Grad school, especially a Ph.D. program, takes up a significant chunk of your 20’s. I started when I was 22 and I got my Ph.D. at 28! So much happened in those 6 years, and I look back and wish I took care of myself a bit more by eating better and managing my stress more effectively. It’s a long time to be living that way, and chipping away at your mental and physical health for the sake of research is not okay and will lead to some significant damage if you’re not careful. I wasn’t able to manage my stress very well during one of my rotations in my first year, so I developed migraines. Other health issues occurred too, all stress-induced, which I did eventually cure or get a handle on, but I live with some of them to this day.
University campuses offer a lot of amazing services that you can take advantage of during your time as a student. Mine offered free mental health counseling services, workout classes, gym memberships, meditation lessons, healthcare covered by student health insurance, etc. It’ll only behoove you to take some time to familiarize yourself with them. Trust me, it’s so much easier when it’s all consolidated on a university campus, compared to having to seek out services and deal with health insurance after grad school.
6. Grad school is just one aspect of your life; it shouldn’t be your entire life. Have a healthy work-life balance.
I’ve noticed throughout my time as a grad student that folks who have other things going on in their lives that they genuinely care about, like kids, a partner they spend time with, a recreational sport team they’re part of, a dog, or a hobby they enjoy, tend to be able to establish boundaries, manage their time, and control stress effectively.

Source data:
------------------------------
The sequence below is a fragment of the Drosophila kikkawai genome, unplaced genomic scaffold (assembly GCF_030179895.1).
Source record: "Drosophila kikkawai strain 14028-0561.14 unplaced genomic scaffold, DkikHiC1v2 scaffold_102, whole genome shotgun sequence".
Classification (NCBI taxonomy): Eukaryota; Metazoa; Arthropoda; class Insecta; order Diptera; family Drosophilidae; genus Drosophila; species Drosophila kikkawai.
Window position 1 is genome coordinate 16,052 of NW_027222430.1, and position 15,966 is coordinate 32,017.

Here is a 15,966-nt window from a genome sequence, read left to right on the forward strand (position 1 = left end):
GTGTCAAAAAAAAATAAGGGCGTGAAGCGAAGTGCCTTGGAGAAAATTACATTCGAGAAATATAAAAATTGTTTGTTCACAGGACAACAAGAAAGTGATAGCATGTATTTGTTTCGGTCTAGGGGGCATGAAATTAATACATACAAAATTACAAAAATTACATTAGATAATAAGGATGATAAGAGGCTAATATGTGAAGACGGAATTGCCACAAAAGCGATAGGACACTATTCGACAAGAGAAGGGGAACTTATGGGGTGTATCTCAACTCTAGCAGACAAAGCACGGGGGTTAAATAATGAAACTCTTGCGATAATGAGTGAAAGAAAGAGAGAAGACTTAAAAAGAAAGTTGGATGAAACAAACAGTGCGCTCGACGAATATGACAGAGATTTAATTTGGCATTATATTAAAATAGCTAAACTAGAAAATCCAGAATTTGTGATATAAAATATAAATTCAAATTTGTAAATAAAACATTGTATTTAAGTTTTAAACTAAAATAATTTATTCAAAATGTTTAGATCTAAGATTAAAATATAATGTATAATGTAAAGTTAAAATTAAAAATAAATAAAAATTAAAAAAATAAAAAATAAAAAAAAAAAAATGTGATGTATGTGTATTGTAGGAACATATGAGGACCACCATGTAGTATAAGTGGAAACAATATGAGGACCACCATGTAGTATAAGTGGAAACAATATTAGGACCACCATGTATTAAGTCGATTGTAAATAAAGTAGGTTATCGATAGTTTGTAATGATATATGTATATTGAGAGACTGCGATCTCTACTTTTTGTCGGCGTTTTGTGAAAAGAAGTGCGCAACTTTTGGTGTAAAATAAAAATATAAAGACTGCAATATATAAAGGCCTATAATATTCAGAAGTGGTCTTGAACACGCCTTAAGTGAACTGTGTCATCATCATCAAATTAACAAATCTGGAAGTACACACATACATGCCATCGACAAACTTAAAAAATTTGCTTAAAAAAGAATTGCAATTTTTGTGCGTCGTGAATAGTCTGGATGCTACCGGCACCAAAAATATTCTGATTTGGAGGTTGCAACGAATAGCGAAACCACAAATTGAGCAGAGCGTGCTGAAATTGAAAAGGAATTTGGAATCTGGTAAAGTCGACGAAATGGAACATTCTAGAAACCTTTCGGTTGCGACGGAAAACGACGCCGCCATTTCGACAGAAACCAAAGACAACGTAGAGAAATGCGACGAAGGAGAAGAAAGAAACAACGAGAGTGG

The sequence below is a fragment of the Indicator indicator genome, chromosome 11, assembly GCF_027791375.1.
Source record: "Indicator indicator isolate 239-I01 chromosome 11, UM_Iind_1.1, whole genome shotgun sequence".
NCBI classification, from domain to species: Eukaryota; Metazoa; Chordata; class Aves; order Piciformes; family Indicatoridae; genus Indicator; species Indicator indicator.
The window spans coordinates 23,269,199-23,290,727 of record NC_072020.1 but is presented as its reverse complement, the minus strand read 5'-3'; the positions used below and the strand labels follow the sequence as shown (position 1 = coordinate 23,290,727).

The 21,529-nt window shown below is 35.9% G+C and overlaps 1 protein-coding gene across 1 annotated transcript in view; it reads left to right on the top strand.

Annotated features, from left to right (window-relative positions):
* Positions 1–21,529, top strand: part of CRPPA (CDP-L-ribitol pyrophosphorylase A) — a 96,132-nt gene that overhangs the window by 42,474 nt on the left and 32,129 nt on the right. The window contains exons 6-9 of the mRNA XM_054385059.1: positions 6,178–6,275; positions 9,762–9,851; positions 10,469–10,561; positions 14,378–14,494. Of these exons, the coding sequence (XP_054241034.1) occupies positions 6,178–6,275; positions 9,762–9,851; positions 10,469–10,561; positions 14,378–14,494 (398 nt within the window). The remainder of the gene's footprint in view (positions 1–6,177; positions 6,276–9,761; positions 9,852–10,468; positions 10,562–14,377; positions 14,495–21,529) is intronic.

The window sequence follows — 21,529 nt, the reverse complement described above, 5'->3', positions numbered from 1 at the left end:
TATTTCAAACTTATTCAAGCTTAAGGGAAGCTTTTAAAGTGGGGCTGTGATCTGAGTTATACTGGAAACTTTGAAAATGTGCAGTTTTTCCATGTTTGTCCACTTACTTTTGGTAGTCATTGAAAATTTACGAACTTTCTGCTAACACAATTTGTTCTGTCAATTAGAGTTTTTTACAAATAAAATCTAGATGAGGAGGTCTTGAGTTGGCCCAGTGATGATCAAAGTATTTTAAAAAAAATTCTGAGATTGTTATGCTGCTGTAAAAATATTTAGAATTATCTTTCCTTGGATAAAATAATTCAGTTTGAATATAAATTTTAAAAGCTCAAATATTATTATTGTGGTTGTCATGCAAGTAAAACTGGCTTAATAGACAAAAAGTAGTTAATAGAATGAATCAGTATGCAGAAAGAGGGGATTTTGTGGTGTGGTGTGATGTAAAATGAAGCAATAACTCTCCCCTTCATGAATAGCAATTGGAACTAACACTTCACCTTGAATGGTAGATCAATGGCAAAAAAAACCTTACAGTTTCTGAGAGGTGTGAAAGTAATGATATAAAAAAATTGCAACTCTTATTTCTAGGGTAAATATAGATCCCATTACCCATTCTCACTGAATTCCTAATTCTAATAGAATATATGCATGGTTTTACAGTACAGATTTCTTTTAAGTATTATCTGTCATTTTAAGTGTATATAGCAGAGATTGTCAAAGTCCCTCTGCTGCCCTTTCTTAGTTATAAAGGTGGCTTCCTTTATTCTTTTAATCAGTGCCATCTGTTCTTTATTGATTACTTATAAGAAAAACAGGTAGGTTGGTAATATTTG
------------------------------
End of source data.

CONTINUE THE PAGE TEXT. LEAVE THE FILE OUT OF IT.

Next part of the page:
It makes sense, because if grad school and research is the only thing you have going for you in life, you’re going to have a harder time managing stress and taking your mind off of frustrating troubleshooting situations. That certainly won’t help you feel rested and may negatively influence the work you do, and then it turns into a negative cycle. In addition, you may begin to measure your self-worth by the successes you have in the lab – and we all know that research is hardly ever easy, so this is going to be a detriment to your mental health as well. Imagine doing that to yourself for all the years you’ll be in grad school. You’ll end up a mess.
Regardless of when you’re trying to finish your dissertation research, don’t lose sight of your personal goals and hobbies that have nothing to do with grad school. If you can’t think of any goals or hobbies, it’s okay, we all have to start somewhere. It can be anything: getting better at working out, going to all the art museums in your area, financial literacy, volunteering at a cat shelter, learning how to cook various dishes you enjoy, tending to indoor houseplants, growing a balcony garden or even a singular tomato plant, upgrading your bike, blogging, tutoring algebra or biology for $50 an hour, the list goes on. Give yourself the liberty to try new things.
Remember, these are all just my personal opinions, stemming from my own experiences. It’s also in no particular order. I recognize we’re all different, so some of these tips will resonate with certain people more than others. My only goal is to provide some helpful information and insight as someone who’s completed the process.
Hopefully the tips in this post help you consider things you hadn’t considered before, or help you identify aspects of your life that you could improve on or prioritize a bit more. This is still life, and you only get one of it, so it’s important to keep yourself centered, motivated, and most importantly, happy, during this time.
If you’re interested, I have another post that details the 5 most important lessons I learned in my Ph.D., and I hope it helps you out too. Best of luck to you.